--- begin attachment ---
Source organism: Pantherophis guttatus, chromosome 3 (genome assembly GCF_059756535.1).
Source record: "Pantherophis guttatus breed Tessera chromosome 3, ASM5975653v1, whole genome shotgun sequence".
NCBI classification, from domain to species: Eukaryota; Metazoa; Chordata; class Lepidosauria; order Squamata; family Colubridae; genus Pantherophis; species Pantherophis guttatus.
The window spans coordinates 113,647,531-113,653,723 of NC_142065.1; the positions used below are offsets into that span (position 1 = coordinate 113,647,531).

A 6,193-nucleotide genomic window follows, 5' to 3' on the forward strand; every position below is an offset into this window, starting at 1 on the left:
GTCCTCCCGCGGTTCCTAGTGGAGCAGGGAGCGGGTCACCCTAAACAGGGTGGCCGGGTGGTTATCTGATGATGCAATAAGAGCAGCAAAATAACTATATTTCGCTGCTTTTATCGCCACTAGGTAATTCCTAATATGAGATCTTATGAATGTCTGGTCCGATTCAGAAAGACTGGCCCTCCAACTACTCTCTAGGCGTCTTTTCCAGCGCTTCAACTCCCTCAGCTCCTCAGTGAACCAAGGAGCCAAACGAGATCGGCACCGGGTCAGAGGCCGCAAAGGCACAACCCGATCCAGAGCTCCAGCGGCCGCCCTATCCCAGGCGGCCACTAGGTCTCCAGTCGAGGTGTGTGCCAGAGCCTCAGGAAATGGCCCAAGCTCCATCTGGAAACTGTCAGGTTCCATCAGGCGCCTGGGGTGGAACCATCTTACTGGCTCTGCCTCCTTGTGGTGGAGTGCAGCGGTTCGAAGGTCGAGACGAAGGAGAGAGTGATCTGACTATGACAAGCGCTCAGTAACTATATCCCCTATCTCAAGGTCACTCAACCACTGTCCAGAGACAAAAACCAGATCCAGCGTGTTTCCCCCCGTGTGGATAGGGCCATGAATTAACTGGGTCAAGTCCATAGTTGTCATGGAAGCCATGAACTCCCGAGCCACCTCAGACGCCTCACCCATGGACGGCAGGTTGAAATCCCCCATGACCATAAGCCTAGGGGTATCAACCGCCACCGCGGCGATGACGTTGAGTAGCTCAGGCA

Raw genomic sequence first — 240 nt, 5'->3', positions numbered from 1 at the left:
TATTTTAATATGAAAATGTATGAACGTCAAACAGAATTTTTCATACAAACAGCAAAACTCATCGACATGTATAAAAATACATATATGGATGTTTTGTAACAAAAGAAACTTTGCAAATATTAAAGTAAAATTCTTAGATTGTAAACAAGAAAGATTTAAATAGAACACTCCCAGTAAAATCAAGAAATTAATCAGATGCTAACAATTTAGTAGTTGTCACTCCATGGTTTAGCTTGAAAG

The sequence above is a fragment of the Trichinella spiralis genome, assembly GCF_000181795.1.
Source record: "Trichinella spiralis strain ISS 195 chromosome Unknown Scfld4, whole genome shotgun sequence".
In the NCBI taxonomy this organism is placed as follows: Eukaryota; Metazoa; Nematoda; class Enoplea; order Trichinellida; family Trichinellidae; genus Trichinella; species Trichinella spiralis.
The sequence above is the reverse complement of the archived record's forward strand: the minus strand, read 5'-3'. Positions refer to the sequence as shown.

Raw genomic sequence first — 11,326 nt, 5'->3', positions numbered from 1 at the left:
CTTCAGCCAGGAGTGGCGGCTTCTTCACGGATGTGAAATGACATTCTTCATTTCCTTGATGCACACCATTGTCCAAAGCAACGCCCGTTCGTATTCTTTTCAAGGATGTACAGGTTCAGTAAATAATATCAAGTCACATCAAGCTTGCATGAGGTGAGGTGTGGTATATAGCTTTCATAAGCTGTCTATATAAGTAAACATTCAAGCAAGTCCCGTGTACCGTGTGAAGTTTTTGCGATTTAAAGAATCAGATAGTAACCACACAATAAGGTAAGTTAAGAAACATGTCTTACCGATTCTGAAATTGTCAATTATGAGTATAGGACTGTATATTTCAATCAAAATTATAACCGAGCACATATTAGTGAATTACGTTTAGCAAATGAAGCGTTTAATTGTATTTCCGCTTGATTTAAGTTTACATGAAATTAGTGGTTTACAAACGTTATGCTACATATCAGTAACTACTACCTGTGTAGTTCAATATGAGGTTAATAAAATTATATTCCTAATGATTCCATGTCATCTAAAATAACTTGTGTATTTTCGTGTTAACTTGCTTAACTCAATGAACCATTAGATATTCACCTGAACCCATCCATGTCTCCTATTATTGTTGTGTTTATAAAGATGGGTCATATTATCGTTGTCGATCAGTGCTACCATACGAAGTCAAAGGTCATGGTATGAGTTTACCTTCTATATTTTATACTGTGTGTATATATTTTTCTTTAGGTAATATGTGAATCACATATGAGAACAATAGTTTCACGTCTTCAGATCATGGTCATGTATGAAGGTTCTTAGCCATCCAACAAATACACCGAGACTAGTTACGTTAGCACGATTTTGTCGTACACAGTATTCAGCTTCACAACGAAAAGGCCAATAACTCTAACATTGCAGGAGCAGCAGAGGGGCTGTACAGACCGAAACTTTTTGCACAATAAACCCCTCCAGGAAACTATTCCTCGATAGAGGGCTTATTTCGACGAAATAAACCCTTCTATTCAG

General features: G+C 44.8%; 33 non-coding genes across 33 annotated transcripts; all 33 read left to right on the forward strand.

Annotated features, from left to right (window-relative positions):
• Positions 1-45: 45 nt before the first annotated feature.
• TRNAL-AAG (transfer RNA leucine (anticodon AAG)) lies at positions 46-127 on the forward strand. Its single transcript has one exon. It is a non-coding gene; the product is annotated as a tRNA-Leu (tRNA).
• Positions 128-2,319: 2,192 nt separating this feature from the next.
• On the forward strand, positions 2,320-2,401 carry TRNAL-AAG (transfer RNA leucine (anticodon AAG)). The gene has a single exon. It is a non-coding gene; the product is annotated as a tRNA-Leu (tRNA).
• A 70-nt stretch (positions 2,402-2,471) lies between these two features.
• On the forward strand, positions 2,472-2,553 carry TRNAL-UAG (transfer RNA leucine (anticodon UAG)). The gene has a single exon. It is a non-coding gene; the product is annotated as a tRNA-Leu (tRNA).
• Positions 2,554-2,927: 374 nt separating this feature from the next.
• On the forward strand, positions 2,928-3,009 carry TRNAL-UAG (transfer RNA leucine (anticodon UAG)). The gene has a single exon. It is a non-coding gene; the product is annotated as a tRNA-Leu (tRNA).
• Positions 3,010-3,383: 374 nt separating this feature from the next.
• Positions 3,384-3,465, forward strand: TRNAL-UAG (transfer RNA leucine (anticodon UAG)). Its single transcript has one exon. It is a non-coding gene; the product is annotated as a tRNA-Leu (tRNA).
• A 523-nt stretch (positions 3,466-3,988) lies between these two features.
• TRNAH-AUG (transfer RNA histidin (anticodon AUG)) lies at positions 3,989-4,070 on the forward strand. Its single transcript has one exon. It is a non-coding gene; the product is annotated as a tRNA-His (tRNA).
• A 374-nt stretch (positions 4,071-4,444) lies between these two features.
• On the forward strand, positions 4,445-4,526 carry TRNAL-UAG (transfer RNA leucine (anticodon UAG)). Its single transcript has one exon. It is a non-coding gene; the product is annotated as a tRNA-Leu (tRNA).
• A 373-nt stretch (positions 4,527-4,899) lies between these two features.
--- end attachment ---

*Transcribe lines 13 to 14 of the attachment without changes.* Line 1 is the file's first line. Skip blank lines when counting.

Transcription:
Raw genomic sequence first — 11,326 nt, 5'->3', positions numbered from 1 at the left:
CTTCAGCCAGGAGTGGCGGCTTCTTCACGGATGTGAAATGACATTCTTCATTTCCTTGATGCACACCATTGTCCAAAGCAACGCCCGTTCGTATTCTTTTCAAGGATGTACAGGTTCAGTAAATAATATCAAGTCACATCAAGCTTGCATGAGGTGAGGTGTGGTATATAGCTTTCATAAGCTGTCTATATAAGTAAACATTCAAGCAAGTCCCGTGTACCGTGTGAAGTTTTTGCGATTTAAAGAATCAGATAGTAACCACACAATAAGGTAAGTTAAGAAACATGTCTTACCGATTCTGAAATTGTCAATTATGAGTATAGGACTGTATATTTCAATCAAAATTATAACCGAGCACATATTAGTGAATTACGTTTAGCAAATGAAGCGTTTAATTGTATTTCCGCTTGATTTAAGTTTACATGAAATTAGTGGTTTACAAACGTTATGCTACATATCAGTAACTACTACCTGTGTAGTTCAATATGAGGTTAATAAAATTATATTCCTAATGATTCCATGTCATCTAAAATAACTTGTGTATTTTCGTGTTAACTTGCTTAACTCAATGAACCATTAGATATTCACCTGAACCCATCCATGTCTCCTATTATTGTTGTGTTTATAAAGATGGGTCATATTATCGTTGTCGATCAGTGCTACCATACGAAGTCAAAGGTCATGGTATGAGTTTACCTTCTATATTTTATACTGTGTGTATATATTTTTCTTTAGGTAATATGTGAATCACATATGAGAACAATAGTTTCACGTCTTCAGATCATGGTCATGTATGAAGGTTCTTAGCCATCCAACAAATACACCGAGACTAGTTACGTTAGCACGATTTTGTCGTACACAGTATTCAGCTTCACAACGAAAAGGCCAATAACTCTAACATTGCAGGAGCAGCAGAGGGGCTGTACAGACCGAAACTTTTTGCACAATAAACCCCTCCAGGAAACTATTCCTCGATAGAGGGCTTATTTCGACGAAATAAACCCTTCTATTCAG